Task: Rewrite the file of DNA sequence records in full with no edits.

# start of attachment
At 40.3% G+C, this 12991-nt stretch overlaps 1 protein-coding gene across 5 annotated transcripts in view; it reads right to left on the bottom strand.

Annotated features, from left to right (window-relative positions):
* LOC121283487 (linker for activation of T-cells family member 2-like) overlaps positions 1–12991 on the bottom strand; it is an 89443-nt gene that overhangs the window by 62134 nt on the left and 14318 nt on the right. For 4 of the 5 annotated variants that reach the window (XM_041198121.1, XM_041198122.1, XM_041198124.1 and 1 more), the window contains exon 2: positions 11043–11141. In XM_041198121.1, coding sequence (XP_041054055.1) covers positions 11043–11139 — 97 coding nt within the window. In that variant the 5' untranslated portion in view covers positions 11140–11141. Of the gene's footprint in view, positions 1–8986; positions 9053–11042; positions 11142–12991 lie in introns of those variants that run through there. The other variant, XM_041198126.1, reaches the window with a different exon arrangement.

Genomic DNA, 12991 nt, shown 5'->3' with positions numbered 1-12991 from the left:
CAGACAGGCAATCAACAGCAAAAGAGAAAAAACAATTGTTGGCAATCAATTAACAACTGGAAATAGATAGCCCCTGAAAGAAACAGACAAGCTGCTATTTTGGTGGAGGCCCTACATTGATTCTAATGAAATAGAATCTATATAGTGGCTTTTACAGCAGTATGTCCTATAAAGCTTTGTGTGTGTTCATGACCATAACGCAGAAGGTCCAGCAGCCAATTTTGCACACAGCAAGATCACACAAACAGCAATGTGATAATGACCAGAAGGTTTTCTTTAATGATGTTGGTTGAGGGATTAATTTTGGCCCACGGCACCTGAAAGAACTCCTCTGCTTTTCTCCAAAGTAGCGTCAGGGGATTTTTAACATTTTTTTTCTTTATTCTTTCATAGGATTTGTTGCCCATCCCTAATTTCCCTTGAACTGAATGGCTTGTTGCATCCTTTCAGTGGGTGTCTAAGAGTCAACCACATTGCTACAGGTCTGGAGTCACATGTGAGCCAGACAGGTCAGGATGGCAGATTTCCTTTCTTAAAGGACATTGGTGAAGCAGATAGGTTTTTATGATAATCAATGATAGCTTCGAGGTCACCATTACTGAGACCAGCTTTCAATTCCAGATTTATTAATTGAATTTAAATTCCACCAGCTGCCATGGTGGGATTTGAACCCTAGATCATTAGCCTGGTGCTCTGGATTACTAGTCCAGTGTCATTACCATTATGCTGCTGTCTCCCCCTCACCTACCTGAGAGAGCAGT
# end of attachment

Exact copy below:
At 40.3% G+C, this 12991-nt stretch overlaps 1 protein-coding gene across 5 annotated transcripts in view; it reads right to left on the bottom strand.

Annotated features, from left to right (window-relative positions):
* LOC121283487 (linker for activation of T-cells family member 2-like) overlaps positions 1–12991 on the bottom strand; it is an 89443-nt gene that overhangs the window by 62134 nt on the left and 14318 nt on the right. For 4 of the 5 annotated variants that reach the window (XM_041198121.1, XM_041198122.1, XM_041198124.1 and 1 more), the window contains exon 2: positions 11043–11141. In XM_041198121.1, coding sequence (XP_041054055.1) covers positions 11043–11139 — 97 coding nt within the window. In that variant the 5' untranslated portion in view covers positions 11140–11141. Of the gene's footprint in view, positions 1–8986; positions 9053–11042; positions 11142–12991 lie in introns of those variants that run through there. The other variant, XM_041198126.1, reaches the window with a different exon arrangement.

Genomic DNA, 12991 nt, shown 5'->3' with positions numbered 1-12991 from the left:
CAGACAGGCAATCAACAGCAAAAGAGAAAAAACAATTGTTGGCAATCAATTAACAACTGGAAATAGATAGCCCCTGAAAGAAACAGACAAGCTGCTATTTTGGTGGAGGCCCTACATTGATTCTAATGAAATAGAATCTATATAGTGGCTTTTACAGCAGTATGTCCTATAAAGCTTTGTGTGTGTTCATGACCATAACGCAGAAGGTCCAGCAGCCAATTTTGCACACAGCAAGATCACACAAACAGCAATGTGATAATGACCAGAAGGTTTTCTTTAATGATGTTGGTTGAGGGATTAATTTTGGCCCACGGCACCTGAAAGAACTCCTCTGCTTTTCTCCAAAGTAGCGTCAGGGGATTTTTAACATTTTTTTTCTTTATTCTTTCATAGGATTTGTTGCCCATCCCTAATTTCCCTTGAACTGAATGGCTTGTTGCATCCTTTCAGTGGGTGTCTAAGAGTCAACCACATTGCTACAGGTCTGGAGTCACATGTGAGCCAGACAGGTCAGGATGGCAGATTTCCTTTCTTAAAGGACATTGGTGAAGCAGATAGGTTTTTATGATAATCAATGATAGCTTCGAGGTCACCATTACTGAGACCAGCTTTCAATTCCAGATTTATTAATTGAATTTAAATTCCACCAGCTGCCATGGTGGGATTTGAACCCTAGATCATTAGCCTGGTGCTCTGGATTACTAGTCCAGTGTCATTACCATTATGCTGCTGTCTCCCCCTCACCTACCTGAGAGAGCAGT